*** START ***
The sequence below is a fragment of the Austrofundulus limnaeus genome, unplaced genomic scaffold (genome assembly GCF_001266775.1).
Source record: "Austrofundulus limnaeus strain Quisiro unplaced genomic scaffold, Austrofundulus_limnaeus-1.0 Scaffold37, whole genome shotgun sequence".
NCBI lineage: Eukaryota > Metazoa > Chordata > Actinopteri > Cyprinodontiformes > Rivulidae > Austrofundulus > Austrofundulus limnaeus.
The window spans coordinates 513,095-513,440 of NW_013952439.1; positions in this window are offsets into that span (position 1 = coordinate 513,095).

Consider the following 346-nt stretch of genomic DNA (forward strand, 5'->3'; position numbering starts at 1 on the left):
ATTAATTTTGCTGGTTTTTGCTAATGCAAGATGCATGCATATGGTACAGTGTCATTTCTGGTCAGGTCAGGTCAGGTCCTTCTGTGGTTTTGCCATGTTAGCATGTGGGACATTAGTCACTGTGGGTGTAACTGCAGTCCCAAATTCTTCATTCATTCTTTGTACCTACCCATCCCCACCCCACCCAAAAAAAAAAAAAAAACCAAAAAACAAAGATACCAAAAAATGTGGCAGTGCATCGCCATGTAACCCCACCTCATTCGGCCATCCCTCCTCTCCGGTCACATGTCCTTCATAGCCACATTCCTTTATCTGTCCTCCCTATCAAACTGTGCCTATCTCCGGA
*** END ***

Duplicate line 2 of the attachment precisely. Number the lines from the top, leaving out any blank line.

Source record: "Austrofundulus limnaeus strain Quisiro unplaced genomic scaffold, Austrofundulus_limnaeus-1.0 Scaffold37, whole genome shotgun sequence".